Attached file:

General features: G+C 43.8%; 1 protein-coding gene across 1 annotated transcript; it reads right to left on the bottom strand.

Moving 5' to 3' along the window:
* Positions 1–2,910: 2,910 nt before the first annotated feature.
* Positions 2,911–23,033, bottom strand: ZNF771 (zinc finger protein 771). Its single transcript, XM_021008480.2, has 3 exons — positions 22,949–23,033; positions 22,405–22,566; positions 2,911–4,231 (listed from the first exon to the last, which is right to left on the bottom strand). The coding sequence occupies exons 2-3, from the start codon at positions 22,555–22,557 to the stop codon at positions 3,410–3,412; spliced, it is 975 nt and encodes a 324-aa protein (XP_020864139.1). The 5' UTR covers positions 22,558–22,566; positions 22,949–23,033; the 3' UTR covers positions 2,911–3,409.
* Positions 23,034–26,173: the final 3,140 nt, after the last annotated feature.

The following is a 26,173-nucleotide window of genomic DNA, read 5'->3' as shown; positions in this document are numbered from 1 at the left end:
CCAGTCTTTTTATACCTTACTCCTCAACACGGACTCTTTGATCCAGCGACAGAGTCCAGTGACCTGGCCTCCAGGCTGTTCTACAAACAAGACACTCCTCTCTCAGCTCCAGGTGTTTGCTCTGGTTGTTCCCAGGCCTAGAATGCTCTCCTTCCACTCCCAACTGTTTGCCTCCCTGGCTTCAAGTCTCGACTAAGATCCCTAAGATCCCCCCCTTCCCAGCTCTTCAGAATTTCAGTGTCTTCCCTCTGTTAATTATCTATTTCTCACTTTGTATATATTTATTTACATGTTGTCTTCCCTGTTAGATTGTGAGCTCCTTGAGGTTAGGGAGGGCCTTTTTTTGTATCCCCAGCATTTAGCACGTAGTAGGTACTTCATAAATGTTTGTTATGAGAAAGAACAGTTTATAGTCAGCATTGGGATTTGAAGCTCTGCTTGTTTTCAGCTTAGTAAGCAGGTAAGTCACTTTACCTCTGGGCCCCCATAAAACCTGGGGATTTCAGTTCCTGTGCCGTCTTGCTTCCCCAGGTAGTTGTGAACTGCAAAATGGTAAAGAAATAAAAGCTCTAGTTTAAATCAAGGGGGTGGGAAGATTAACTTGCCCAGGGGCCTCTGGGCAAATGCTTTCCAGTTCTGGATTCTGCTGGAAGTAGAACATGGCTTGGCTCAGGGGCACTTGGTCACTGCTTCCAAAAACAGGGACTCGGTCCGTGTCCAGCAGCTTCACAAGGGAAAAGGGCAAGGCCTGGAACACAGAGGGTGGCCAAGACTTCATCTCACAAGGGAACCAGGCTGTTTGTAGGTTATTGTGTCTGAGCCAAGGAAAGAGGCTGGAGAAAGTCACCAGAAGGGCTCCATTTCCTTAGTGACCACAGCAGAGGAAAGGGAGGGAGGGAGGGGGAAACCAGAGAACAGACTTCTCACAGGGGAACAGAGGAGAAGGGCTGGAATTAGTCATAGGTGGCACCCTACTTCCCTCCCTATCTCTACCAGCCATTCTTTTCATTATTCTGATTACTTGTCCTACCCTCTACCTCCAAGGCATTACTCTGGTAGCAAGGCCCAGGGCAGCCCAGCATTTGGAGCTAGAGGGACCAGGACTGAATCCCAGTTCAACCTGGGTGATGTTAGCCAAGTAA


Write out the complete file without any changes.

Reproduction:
General features: G+C 43.8%; 1 protein-coding gene across 1 annotated transcript; it reads right to left on the bottom strand.

Moving 5' to 3' along the window:
* Positions 1–2,910: 2,910 nt before the first annotated feature.
* Positions 2,911–23,033, bottom strand: ZNF771 (zinc finger protein 771). Its single transcript, XM_021008480.2, has 3 exons — positions 22,949–23,033; positions 22,405–22,566; positions 2,911–4,231 (listed from the first exon to the last, which is right to left on the bottom strand). The coding sequence occupies exons 2-3, from the start codon at positions 22,555–22,557 to the stop codon at positions 3,410–3,412; spliced, it is 975 nt and encodes a 324-aa protein (XP_020864139.1). The 5' UTR covers positions 22,558–22,566; positions 22,949–23,033; the 3' UTR covers positions 2,911–3,409.
* Positions 23,034–26,173: the final 3,140 nt, after the last annotated feature.

The following is a 26,173-nucleotide window of genomic DNA, read 5'->3' as shown; positions in this document are numbered from 1 at the left end:
CCAGTCTTTTTATACCTTACTCCTCAACACGGACTCTTTGATCCAGCGACAGAGTCCAGTGACCTGGCCTCCAGGCTGTTCTACAAACAAGACACTCCTCTCTCAGCTCCAGGTGTTTGCTCTGGTTGTTCCCAGGCCTAGAATGCTCTCCTTCCACTCCCAACTGTTTGCCTCCCTGGCTTCAAGTCTCGACTAAGATCCCTAAGATCCCCCCCTTCCCAGCTCTTCAGAATTTCAGTGTCTTCCCTCTGTTAATTATCTATTTCTCACTTTGTATATATTTATTTACATGTTGTCTTCCCTGTTAGATTGTGAGCTCCTTGAGGTTAGGGAGGGCCTTTTTTTGTATCCCCAGCATTTAGCACGTAGTAGGTACTTCATAAATGTTTGTTATGAGAAAGAACAGTTTATAGTCAGCATTGGGATTTGAAGCTCTGCTTGTTTTCAGCTTAGTAAGCAGGTAAGTCACTTTACCTCTGGGCCCCCATAAAACCTGGGGATTTCAGTTCCTGTGCCGTCTTGCTTCCCCAGGTAGTTGTGAACTGCAAAATGGTAAAGAAATAAAAGCTCTAGTTTAAATCAAGGGGGTGGGAAGATTAACTTGCCCAGGGGCCTCTGGGCAAATGCTTTCCAGTTCTGGATTCTGCTGGAAGTAGAACATGGCTTGGCTCAGGGGCACTTGGTCACTGCTTCCAAAAACAGGGACTCGGTCCGTGTCCAGCAGCTTCACAAGGGAAAAGGGCAAGGCCTGGAACACAGAGGGTGGCCAAGACTTCATCTCACAAGGGAACCAGGCTGTTTGTAGGTTATTGTGTCTGAGCCAAGGAAAGAGGCTGGAGAAAGTCACCAGAAGGGCTCCATTTCCTTAGTGACCACAGCAGAGGAAAGGGAGGGAGGGAGGGGGAAACCAGAGAACAGACTTCTCACAGGGGAACAGAGGAGAAGGGCTGGAATTAGTCATAGGTGGCACCCTACTTCCCTCCCTATCTCTACCAGCCATTCTTTTCATTATTCTGATTACTTGTCCTACCCTCTACCTCCAAGGCATTACTCTGGTAGCAAGGCCCAGGGCAGCCCAGCATTTGGAGCTAGAGGGACCAGGACTGAATCCCAGTTCAACCTGGGTGATGTTAGCCAAGTAA